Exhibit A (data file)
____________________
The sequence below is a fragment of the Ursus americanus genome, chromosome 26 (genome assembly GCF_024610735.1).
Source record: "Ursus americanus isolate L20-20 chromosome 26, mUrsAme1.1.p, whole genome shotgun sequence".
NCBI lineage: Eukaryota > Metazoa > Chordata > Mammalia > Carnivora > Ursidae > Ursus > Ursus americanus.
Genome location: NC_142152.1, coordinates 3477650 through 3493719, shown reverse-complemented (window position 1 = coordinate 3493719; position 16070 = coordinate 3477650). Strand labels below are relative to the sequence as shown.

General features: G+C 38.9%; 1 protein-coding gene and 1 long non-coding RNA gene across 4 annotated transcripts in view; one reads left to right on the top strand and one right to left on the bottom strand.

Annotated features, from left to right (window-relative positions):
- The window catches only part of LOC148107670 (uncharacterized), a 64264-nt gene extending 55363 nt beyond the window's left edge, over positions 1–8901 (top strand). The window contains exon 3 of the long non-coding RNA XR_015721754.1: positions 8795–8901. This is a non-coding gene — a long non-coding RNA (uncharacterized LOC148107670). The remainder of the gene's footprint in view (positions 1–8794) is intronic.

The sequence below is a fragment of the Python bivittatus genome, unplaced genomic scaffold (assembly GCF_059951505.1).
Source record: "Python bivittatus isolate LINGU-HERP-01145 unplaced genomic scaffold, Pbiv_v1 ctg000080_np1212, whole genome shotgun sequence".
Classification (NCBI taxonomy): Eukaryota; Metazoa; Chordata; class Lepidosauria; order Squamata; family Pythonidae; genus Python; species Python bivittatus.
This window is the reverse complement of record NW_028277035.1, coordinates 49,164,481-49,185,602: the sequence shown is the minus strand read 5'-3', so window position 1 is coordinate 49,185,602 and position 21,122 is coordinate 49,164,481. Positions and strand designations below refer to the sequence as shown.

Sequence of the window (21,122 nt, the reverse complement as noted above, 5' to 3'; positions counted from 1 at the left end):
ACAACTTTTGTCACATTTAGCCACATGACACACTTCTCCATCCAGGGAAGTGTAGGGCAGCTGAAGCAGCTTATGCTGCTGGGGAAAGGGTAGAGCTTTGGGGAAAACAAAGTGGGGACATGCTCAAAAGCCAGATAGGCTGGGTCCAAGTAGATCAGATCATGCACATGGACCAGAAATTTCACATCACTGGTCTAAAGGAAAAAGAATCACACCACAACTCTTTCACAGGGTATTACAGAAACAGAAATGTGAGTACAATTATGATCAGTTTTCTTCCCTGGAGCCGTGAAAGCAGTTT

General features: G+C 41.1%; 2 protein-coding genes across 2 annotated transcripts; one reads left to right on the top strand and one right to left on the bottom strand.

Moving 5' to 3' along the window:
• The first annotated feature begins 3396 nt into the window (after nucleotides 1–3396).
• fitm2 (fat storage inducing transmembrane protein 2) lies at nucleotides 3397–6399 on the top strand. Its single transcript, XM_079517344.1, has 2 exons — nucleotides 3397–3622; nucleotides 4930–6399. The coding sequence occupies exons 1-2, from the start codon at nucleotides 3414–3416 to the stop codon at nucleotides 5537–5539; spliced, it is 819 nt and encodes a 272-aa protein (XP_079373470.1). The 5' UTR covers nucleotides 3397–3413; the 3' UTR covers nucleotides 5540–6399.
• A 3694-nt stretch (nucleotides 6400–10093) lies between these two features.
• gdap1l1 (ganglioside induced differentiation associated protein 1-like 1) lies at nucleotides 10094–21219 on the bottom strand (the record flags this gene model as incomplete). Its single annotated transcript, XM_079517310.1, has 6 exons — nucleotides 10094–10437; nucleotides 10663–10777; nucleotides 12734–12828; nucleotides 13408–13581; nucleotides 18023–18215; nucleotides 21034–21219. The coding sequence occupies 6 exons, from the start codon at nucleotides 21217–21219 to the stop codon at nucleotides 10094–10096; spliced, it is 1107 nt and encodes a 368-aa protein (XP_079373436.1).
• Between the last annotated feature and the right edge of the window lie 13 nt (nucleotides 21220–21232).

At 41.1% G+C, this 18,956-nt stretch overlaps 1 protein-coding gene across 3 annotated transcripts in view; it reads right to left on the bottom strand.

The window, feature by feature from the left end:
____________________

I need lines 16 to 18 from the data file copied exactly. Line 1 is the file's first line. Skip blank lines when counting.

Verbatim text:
• The first annotated feature begins 3396 nt into the window (after nucleotides 1–3396).
• fitm2 (fat storage inducing transmembrane protein 2) lies at nucleotides 3397–6399 on the top strand. Its single transcript, XM_079517344.1, has 2 exons — nucleotides 3397–3622; nucleotides 4930–6399. The coding sequence occupies exons 1-2, from the start codon at nucleotides 3414–3416 to the stop codon at nucleotides 5537–5539; spliced, it is 819 nt and encodes a 272-aa protein (XP_079373470.1). The 5' UTR covers nucleotides 3397–3413; the 3' UTR covers nucleotides 5540–6399.
• A 3694-nt stretch (nucleotides 6400–10093) lies between these two features.